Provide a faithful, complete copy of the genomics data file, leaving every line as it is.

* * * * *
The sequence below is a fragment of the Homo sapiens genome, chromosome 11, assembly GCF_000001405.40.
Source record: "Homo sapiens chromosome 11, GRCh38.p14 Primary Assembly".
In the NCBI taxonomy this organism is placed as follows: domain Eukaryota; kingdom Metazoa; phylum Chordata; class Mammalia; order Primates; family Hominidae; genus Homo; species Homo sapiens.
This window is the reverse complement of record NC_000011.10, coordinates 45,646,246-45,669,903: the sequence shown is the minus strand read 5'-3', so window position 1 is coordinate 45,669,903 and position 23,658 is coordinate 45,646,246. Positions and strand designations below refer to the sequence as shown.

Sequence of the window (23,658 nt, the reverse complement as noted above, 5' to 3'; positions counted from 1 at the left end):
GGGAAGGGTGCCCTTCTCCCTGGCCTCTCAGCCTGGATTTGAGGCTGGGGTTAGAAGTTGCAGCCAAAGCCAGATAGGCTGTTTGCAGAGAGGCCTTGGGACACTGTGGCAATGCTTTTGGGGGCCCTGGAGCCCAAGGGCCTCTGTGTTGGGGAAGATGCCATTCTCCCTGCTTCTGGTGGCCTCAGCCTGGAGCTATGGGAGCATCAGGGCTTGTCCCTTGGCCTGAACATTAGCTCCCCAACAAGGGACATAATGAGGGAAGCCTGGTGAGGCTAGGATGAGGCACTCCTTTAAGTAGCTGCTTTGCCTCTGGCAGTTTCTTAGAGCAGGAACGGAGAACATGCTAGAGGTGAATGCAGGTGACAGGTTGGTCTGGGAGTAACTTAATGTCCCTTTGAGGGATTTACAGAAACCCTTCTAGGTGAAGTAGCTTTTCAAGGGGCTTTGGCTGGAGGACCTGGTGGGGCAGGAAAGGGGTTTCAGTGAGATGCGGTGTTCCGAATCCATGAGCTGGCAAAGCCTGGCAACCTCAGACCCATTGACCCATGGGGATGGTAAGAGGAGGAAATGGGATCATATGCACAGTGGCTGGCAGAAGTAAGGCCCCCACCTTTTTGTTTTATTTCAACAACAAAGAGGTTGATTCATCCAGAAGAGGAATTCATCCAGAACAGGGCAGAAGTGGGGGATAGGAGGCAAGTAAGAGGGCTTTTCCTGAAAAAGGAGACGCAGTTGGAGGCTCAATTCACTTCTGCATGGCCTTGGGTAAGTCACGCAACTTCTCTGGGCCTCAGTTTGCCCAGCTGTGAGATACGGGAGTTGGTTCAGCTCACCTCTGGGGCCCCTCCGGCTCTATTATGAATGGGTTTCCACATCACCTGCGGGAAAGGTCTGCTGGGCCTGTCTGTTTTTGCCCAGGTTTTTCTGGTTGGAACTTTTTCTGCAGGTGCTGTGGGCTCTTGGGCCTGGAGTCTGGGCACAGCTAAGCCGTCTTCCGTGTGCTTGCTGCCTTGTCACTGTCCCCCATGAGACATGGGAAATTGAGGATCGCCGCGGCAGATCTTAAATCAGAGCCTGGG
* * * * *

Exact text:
The sequence below is a fragment of the Homo sapiens genome, chromosome 11, assembly GCF_000001405.40.
Source record: "Homo sapiens chromosome 11, GRCh38.p14 Primary Assembly".
In the NCBI taxonomy this organism is placed as follows: domain Eukaryota; kingdom Metazoa; phylum Chordata; class Mammalia; order Primates; family Hominidae; genus Homo; species Homo sapiens.
This window is the reverse complement of record NC_000011.10, coordinates 45,646,246-45,669,903: the sequence shown is the minus strand read 5'-3', so window position 1 is coordinate 45,669,903 and position 23,658 is coordinate 45,646,246. Positions and strand designations below refer to the sequence as shown.

Sequence of the window (23,658 nt, the reverse complement as noted above, 5' to 3'; positions counted from 1 at the left end):
GGGAAGGGTGCCCTTCTCCCTGGCCTCTCAGCCTGGATTTGAGGCTGGGGTTAGAAGTTGCAGCCAAAGCCAGATAGGCTGTTTGCAGAGAGGCCTTGGGACACTGTGGCAATGCTTTTGGGGGCCCTGGAGCCCAAGGGCCTCTGTGTTGGGGAAGATGCCATTCTCCCTGCTTCTGGTGGCCTCAGCCTGGAGCTATGGGAGCATCAGGGCTTGTCCCTTGGCCTGAACATTAGCTCCCCAACAAGGGACATAATGAGGGAAGCCTGGTGAGGCTAGGATGAGGCACTCCTTTAAGTAGCTGCTTTGCCTCTGGCAGTTTCTTAGAGCAGGAACGGAGAACATGCTAGAGGTGAATGCAGGTGACAGGTTGGTCTGGGAGTAACTTAATGTCCCTTTGAGGGATTTACAGAAACCCTTCTAGGTGAAGTAGCTTTTCAAGGGGCTTTGGCTGGAGGACCTGGTGGGGCAGGAAAGGGGTTTCAGTGAGATGCGGTGTTCCGAATCCATGAGCTGGCAAAGCCTGGCAACCTCAGACCCATTGACCCATGGGGATGGTAAGAGGAGGAAATGGGATCATATGCACAGTGGCTGGCAGAAGTAAGGCCCCCACCTTTTTGTTTTATTTCAACAACAAAGAGGTTGATTCATCCAGAAGAGGAATTCATCCAGAACAGGGCAGAAGTGGGGGATAGGAGGCAAGTAAGAGGGCTTTTCCTGAAAAAGGAGACGCAGTTGGAGGCTCAATTCACTTCTGCATGGCCTTGGGTAAGTCACGCAACTTCTCTGGGCCTCAGTTTGCCCAGCTGTGAGATACGGGAGTTGGTTCAGCTCACCTCTGGGGCCCCTCCGGCTCTATTATGAATGGGTTTCCACATCACCTGCGGGAAAGGTCTGCTGGGCCTGTCTGTTTTTGCCCAGGTTTTTCTGGTTGGAACTTTTTCTGCAGGTGCTGTGGGCTCTTGGGCCTGGAGTCTGGGCACAGCTAAGCCGTCTTCCGTGTGCTTGCTGCCTTGTCACTGTCCCCCATGAGACATGGGAAATTGAGGATCGCCGCGGCAGATCTTAAATCAGAGCCTGGG